Friday, March 1, 2013

Fairy Godmothers, Inc. Flash Fiction: Icebreaker

By Jenniffer Wardell

The dance hadn’t worked.

Kate and the client, a shy but perfectly nice young lady named Bonnie, were currently hiding out in the castle corridor trying to figure out what had gone wrong. At the moment, the “figuring” mostly consisted of Bonnie crying and Kate thinking evil thoughts about the young Count Duboir.

“He hates me,” Bonnie whimpered, trying to keep her sobs quiet. “When we started dancing I thought he liked me for a minute, but then he couldn’t get away from me fast enough.”

“That’s because he’s an idiot,” Kate soothed, rubbing a hand along the girl’s back. She’d actually been dumb enough to like the painfully young count for about five minutes. He’d looked incredibly uncomfortable at the party, but when he’d seen Bonnie step out onto the dance floor his whole face had lit up. She didn’t understand why he’d bolted the minute the song ended, which made the whole thing that much more infuriating. “I’ll figure out something.”

“It won’t work.” Bonnie shook her head, her voice wet. “You did everything just right.” She sniffed, sounding absolutely miserable. “It’s all my fault. I should have giggled more or something. But all I could do was stare at him.” That started the tears up again. “He was just so wonderful….”

Oh, the poor girl. “Listen, you’re the wonderful—“ Kate stopped, practically able to feel the pieces clicking into place. “You didn’t talk to him very much, did you? When you were dancing, you didn’t have to, but afterward you’re expected to stare at each other and say all kinds of romantic nonsense.”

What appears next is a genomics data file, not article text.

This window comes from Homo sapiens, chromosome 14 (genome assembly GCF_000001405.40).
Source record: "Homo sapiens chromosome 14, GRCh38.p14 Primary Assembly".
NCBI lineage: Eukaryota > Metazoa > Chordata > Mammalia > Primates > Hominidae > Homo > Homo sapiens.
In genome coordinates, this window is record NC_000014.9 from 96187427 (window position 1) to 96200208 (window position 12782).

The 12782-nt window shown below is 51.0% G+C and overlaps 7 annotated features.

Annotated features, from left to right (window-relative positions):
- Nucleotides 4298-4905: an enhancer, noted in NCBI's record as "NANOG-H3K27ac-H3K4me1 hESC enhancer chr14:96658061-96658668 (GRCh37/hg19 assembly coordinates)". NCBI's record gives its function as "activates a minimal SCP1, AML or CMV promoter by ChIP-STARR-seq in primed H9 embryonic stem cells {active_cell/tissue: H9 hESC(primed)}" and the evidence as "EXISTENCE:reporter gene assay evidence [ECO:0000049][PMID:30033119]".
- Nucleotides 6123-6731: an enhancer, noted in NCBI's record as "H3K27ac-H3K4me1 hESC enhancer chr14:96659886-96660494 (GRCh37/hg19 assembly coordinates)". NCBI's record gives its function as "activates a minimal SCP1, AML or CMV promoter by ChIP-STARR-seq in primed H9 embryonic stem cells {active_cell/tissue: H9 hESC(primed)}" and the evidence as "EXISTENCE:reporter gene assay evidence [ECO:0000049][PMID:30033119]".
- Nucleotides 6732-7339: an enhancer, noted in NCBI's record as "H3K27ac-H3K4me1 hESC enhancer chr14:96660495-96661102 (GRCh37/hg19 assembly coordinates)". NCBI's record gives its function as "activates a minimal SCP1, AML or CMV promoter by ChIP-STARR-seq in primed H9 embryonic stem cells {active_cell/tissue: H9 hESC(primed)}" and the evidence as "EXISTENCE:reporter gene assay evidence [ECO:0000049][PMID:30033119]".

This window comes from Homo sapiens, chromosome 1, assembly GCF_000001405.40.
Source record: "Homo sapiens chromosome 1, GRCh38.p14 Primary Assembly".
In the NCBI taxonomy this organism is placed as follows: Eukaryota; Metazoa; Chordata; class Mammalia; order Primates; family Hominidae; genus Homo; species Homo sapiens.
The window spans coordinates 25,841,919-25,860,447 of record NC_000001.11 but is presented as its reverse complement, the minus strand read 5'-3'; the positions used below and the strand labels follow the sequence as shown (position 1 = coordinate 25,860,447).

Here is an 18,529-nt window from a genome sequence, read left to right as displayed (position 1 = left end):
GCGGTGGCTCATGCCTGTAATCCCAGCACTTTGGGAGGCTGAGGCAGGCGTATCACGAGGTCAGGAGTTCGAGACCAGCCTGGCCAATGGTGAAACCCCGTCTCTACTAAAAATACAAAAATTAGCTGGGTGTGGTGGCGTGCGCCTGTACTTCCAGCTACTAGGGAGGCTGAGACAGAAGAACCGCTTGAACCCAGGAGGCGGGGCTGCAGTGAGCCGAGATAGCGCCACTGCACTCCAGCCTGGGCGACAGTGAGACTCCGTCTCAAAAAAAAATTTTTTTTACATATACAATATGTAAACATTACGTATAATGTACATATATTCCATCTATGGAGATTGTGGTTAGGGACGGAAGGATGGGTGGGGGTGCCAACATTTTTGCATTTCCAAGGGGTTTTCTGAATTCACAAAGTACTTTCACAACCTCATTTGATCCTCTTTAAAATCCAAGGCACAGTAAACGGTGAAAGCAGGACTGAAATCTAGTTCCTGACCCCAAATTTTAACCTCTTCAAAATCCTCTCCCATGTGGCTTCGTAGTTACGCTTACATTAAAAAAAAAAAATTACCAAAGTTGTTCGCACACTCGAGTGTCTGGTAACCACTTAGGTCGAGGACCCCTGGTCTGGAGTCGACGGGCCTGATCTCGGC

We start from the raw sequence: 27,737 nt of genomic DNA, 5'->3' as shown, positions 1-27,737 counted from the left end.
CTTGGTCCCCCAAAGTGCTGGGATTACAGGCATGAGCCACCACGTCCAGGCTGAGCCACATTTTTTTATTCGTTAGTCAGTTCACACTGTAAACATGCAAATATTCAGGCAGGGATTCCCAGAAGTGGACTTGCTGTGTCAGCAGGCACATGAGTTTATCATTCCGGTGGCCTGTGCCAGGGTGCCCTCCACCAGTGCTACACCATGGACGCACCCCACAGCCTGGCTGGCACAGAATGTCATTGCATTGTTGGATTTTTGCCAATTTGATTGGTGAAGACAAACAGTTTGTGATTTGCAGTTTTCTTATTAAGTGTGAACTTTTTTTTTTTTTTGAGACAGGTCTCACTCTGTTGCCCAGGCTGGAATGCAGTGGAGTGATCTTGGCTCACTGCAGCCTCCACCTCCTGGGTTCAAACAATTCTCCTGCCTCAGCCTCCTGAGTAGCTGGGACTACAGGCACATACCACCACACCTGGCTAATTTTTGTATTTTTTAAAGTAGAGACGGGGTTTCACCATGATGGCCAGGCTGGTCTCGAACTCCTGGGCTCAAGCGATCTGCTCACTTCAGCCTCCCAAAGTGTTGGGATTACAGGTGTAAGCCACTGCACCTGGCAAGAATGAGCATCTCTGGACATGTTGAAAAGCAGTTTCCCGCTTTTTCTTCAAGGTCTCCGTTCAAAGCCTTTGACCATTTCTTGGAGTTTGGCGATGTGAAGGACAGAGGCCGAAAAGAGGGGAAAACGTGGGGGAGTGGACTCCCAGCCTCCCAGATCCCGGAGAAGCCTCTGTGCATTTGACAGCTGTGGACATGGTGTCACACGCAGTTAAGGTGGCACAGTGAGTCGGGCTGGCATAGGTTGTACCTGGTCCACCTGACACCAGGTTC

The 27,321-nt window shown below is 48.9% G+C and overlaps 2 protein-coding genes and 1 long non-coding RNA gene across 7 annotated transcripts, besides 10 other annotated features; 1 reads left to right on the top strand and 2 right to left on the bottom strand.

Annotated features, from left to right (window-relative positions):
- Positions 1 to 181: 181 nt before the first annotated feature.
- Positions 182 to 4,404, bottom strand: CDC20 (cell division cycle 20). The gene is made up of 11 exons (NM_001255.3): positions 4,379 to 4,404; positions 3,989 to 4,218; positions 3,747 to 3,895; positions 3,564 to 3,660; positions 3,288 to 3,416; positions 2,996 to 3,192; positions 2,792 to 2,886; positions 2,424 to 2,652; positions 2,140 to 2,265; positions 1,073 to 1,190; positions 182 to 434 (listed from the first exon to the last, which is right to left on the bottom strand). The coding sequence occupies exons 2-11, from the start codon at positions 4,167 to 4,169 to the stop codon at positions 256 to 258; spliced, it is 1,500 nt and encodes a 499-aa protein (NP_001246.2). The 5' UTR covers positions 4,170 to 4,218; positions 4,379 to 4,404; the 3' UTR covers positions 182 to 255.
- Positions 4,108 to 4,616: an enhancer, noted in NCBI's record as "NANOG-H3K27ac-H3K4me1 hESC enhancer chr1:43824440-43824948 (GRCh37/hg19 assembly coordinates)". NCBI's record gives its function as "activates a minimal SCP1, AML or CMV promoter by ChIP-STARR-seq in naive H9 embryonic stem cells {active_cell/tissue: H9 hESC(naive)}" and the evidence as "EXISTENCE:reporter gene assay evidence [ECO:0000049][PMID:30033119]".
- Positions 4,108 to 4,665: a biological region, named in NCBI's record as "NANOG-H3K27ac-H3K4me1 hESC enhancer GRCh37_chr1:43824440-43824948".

“I was hoping he wouldn’t notice when I didn’t say much.” Wiping at her wet cheeks, Bonnie watched Kate stand up with a confused look. “Is that what I did wrong?”

“You did nothing wrong,” Kate said firmly, helping Bonnie to her feet. “The count is just as shy as you are, and after the dance was over he panicked.”

Bonnie just stared at her. “How do you know?”

“I don’t, but any other explanation means I have to kill him.” Kate dragged Bonnie back toward the ballroom, stopping just outside the doors. “Is there any chance at all you might be willing to start a conversation with the man?”

Bonnie looked panicked. “What would I say? I don’t know enough to sound interesting!”

Kate sighed. “Okay, option two.” She watched the pages run back and forth between the kitchen and ballroom, then snagged a dish of custard off of one of the trays. Watching the crowd until the count came into view again, she dumped the custard over Bonnie’s head.

The girl looked like she was about to cry again. “I really liked this dress.”

“Yes, but now the count has a reason to talk to you,” Kate said, pushing Bonnie through the door. The girl just stood there a moment, looking miserable, but when the count saw her a look of instant dismay crossed his face.

Immediately, he pushed his way to her side. “Are you all right?” he asked Bonnie, taking her hands in his. When the girl just shook her head, still sniffling, the count led her out the door. “Come on. Let’s get you cleaned up.” 

Hiding safely around a different corner, Kate grinned

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